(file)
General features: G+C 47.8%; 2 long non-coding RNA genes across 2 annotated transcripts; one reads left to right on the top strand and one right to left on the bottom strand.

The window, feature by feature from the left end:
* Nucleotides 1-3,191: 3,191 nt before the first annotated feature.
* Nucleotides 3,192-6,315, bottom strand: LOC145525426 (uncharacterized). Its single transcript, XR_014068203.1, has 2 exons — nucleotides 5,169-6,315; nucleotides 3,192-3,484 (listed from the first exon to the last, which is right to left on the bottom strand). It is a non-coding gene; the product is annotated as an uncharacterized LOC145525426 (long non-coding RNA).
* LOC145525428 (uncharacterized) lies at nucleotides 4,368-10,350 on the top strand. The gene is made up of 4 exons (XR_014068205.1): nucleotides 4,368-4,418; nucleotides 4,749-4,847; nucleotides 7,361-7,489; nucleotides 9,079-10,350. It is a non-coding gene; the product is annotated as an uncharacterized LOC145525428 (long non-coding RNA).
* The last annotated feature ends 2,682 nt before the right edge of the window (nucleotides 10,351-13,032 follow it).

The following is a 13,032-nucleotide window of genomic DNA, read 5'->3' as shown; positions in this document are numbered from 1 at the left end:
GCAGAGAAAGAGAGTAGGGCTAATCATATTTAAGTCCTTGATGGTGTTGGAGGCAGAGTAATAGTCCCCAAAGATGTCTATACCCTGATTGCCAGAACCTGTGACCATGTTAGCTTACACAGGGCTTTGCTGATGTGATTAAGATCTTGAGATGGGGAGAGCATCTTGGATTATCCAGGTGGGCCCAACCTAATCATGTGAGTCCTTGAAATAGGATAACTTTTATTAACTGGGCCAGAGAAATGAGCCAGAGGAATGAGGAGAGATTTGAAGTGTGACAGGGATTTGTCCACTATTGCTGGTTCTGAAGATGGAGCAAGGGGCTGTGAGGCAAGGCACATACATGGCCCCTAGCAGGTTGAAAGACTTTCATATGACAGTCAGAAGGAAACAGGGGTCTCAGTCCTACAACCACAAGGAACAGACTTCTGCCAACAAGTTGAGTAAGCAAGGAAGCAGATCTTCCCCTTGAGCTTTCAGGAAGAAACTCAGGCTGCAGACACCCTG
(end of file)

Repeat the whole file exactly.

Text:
General features: G+C 47.8%; 2 long non-coding RNA genes across 2 annotated transcripts; one reads left to right on the top strand and one right to left on the bottom strand.

The window, feature by feature from the left end:
* Nucleotides 1-3,191: 3,191 nt before the first annotated feature.
* Nucleotides 3,192-6,315, bottom strand: LOC145525426 (uncharacterized). Its single transcript, XR_014068203.1, has 2 exons — nucleotides 5,169-6,315; nucleotides 3,192-3,484 (listed from the first exon to the last, which is right to left on the bottom strand). It is a non-coding gene; the product is annotated as an uncharacterized LOC145525426 (long non-coding RNA).
* LOC145525428 (uncharacterized) lies at nucleotides 4,368-10,350 on the top strand. The gene is made up of 4 exons (XR_014068205.1): nucleotides 4,368-4,418; nucleotides 4,749-4,847; nucleotides 7,361-7,489; nucleotides 9,079-10,350. It is a non-coding gene; the product is annotated as an uncharacterized LOC145525428 (long non-coding RNA).
* The last annotated feature ends 2,682 nt before the right edge of the window (nucleotides 10,351-13,032 follow it).

The following is a 13,032-nucleotide window of genomic DNA, read 5'->3' as shown; positions in this document are numbered from 1 at the left end:
GCAGAGAAAGAGAGTAGGGCTAATCATATTTAAGTCCTTGATGGTGTTGGAGGCAGAGTAATAGTCCCCAAAGATGTCTATACCCTGATTGCCAGAACCTGTGACCATGTTAGCTTACACAGGGCTTTGCTGATGTGATTAAGATCTTGAGATGGGGAGAGCATCTTGGATTATCCAGGTGGGCCCAACCTAATCATGTGAGTCCTTGAAATAGGATAACTTTTATTAACTGGGCCAGAGAAATGAGCCAGAGGAATGAGGAGAGATTTGAAGTGTGACAGGGATTTGTCCACTATTGCTGGTTCTGAAGATGGAGCAAGGGGCTGTGAGGCAAGGCACATACATGGCCCCTAGCAGGTTGAAAGACTTTCATATGACAGTCAGAAGGAAACAGGGGTCTCAGTCCTACAACCACAAGGAACAGACTTCTGCCAACAAGTTGAGTAAGCAAGGAAGCAGATCTTCCCCTTGAGCTTTCAGGAAGAAACTCAGGCTGCAGACACCCTG